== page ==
New York Knicks' Jeremy Lin, right, keeps the ball out of reach of Minnesota Timberwolves' Ricky Rubio, of Spain, in the first half of an NBA basketball game on Saturday, Feb. 11, 2012, in Minneapolis. The Timberwolves wore throwback uniforms from the 1967 Minnesota Muskies team. (AP Photo/Jim Mone)
New York Knicks' Jeremy Lin, right, reaches for the ball as Minnesota Timberwolves' Ricky Rubio, of Spain, drives in the first half of an NBA basketball game on Saturday, Feb. 11, 2012, in Minneapolis. The Timberwolves wore throwback uniforms from the 1967 Minnesota Muskies team. (AP Photo/Jim Mone)
One entered the season with the weight of years of hype and anticipation of his arrival. The other could have walked down the street and gone unnoticed as recently as two weeks ago.
Saturday night, point guards Ricky Rubio and Jeremy Lin went head-to-head for the first time, with Lin making one more play than his counterpart down the stretch to help the Knicks earn a hard-fought 100-98 win over the Timberwolves and stretch their winning streak to five games.
"He's good," said Rubio, who finished with 12 points, eight assists and three steals for Minnesota. "[In] the first half he scored amazing baskets, and he's doing a great job. Even with everybody talking about him, he avoids the pressure. Doing it one or two times is good, but doing it four or five times in a row already is amazing."
Lin did not play at the same level as his previous four star-making appearances, finishing with 20 points, six rebounds and eight assists, but shooting 8-for-24 from the field -- including 1-for-12 in the second half -- and committing six turnovers. But Lin managed to make one of two free throws with 4.9 seconds left to give the Knicks the lead for good.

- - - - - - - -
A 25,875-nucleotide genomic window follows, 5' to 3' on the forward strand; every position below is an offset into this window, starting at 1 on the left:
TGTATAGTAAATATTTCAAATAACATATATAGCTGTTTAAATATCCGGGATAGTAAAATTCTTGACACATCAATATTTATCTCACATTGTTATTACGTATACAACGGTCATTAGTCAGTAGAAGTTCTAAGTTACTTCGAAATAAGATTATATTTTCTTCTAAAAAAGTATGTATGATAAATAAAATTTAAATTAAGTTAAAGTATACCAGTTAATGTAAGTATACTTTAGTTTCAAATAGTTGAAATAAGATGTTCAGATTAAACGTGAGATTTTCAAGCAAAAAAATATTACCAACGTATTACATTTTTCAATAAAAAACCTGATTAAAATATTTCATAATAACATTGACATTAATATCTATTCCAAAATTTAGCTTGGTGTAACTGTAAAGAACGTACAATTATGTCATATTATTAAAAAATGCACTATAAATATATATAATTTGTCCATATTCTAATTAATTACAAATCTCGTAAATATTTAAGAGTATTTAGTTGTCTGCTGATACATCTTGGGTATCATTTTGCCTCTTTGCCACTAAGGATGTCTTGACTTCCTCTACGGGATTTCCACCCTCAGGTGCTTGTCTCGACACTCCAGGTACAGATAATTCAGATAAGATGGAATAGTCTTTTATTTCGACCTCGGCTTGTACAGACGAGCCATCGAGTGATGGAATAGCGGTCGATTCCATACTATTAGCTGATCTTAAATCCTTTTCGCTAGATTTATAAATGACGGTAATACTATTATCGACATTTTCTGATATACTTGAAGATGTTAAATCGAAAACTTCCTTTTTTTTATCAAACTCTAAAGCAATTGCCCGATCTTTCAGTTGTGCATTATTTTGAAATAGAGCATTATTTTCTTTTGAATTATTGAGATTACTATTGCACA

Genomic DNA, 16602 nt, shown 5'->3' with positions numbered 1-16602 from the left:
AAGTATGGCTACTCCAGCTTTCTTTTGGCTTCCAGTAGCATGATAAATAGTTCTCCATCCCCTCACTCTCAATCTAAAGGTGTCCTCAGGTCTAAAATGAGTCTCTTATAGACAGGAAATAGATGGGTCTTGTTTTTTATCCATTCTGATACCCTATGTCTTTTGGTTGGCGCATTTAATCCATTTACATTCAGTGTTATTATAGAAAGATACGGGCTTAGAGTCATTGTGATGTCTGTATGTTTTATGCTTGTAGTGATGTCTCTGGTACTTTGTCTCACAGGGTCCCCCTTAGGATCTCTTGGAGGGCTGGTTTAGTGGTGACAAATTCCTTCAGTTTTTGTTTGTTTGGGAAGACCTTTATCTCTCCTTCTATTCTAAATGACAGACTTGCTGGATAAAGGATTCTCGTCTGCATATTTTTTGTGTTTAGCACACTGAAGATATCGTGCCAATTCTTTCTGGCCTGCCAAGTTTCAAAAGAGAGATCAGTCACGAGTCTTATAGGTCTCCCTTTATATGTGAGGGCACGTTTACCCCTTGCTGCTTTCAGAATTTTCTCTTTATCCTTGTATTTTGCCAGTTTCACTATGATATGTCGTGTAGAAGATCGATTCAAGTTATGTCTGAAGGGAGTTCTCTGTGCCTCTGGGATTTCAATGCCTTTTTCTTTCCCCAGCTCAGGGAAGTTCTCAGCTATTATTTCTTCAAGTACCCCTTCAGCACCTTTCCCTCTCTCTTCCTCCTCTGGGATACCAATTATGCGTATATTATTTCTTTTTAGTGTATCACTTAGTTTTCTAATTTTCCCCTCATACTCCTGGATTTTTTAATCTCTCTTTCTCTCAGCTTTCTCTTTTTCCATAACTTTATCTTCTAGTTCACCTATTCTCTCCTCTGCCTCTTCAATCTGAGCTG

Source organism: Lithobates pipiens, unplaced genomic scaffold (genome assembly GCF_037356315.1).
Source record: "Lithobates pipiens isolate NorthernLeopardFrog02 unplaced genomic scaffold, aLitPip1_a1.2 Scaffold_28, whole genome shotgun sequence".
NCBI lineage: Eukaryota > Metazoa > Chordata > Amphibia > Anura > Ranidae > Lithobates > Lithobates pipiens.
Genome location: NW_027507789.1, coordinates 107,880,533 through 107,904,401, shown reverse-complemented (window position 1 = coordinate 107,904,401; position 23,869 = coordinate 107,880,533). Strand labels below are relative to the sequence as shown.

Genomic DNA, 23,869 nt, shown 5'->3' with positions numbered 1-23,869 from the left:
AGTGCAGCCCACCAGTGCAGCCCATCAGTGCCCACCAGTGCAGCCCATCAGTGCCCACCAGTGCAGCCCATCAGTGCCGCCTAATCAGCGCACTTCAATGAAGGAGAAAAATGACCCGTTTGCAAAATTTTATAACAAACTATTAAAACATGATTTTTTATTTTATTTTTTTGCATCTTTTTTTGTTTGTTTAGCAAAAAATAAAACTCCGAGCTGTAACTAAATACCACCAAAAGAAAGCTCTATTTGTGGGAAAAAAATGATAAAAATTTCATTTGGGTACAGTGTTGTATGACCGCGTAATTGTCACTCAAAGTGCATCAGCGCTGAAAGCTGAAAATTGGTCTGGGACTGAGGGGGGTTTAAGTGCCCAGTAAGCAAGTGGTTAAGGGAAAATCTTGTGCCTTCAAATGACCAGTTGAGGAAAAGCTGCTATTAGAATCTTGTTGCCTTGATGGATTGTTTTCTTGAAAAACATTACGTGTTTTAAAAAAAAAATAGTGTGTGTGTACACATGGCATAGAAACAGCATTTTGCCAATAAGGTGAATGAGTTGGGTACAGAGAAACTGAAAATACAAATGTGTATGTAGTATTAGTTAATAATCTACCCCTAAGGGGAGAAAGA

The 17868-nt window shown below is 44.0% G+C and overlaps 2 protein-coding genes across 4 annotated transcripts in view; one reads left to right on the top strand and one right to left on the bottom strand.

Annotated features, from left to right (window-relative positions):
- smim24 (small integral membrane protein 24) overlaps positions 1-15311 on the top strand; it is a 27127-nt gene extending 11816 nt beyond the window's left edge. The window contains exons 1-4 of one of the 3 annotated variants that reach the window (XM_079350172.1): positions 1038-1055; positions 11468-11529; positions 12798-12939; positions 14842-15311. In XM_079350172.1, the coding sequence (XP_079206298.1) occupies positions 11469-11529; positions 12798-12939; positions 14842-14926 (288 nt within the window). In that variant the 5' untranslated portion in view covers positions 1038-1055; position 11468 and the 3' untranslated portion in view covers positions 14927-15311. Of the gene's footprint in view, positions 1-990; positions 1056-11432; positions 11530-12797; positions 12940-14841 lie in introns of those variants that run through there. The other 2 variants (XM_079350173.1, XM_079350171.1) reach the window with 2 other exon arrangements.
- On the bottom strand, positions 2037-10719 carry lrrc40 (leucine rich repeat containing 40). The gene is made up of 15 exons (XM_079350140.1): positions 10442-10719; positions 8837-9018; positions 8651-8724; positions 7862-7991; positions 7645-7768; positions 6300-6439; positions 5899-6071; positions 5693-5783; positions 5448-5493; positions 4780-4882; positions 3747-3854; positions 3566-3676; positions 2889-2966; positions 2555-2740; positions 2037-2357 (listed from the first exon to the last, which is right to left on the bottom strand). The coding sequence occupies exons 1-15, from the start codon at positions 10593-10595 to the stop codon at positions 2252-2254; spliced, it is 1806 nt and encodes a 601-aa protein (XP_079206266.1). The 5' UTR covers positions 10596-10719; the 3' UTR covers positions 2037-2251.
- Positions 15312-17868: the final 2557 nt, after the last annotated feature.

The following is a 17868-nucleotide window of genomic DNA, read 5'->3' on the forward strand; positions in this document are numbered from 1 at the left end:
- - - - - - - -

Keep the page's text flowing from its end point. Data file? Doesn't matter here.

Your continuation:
"[Rubio] gave me a really hard time," Lin said. "He did a great job defensively, and forced me into a lot of bad turnovers and shots."
Timberwolves coach Rick Adelman said he had a specific defensive gameplan for containing Lin.
"We were just trying to keep him from getting to the basket, trying to get him to go to his left," Adelman said. "Every time we kept him going to his left, he wasn't quite as effective.The play at the end, for instance, where he got fouled, we let him get to his right hand, rather than keeping him on the left side of the court."
Rubio, on the other hand, did not have a single turnover in the game's first 47 minutes before giving it away twice inside of the final 30 seconds. After Steve Novak's 3-pointer with 36.2 seconds remaining tied the game at 98, Rubio lost the ball as he drove to the basket.
Then, after Lin had put the Knicks ahead, Rubio inbounded the ball to Kevin Love, who then gave it back to Rubio. But Rubio dribbled the ball off himself and it careened out of bounds, giving possession back to the Knicks with 1.7 seconds remaining.
"They played good defense, but I made some huge mistakes," Rubio said. "I have to learn from that. I have to learn to take care of the ball."
Rubio also can relate to the Lin's passionate fan base, after becoming an international sensation as a teenager in his native Spain, including playing on his country's silver medal-winning team at the 2008 Olympics in Beijing as a 17-year-old.
"The world is changing," he said. "It's not only America, it's not only Europe, it's the world. It's growing, and everybody is following the NBA and they have players who are from their cities."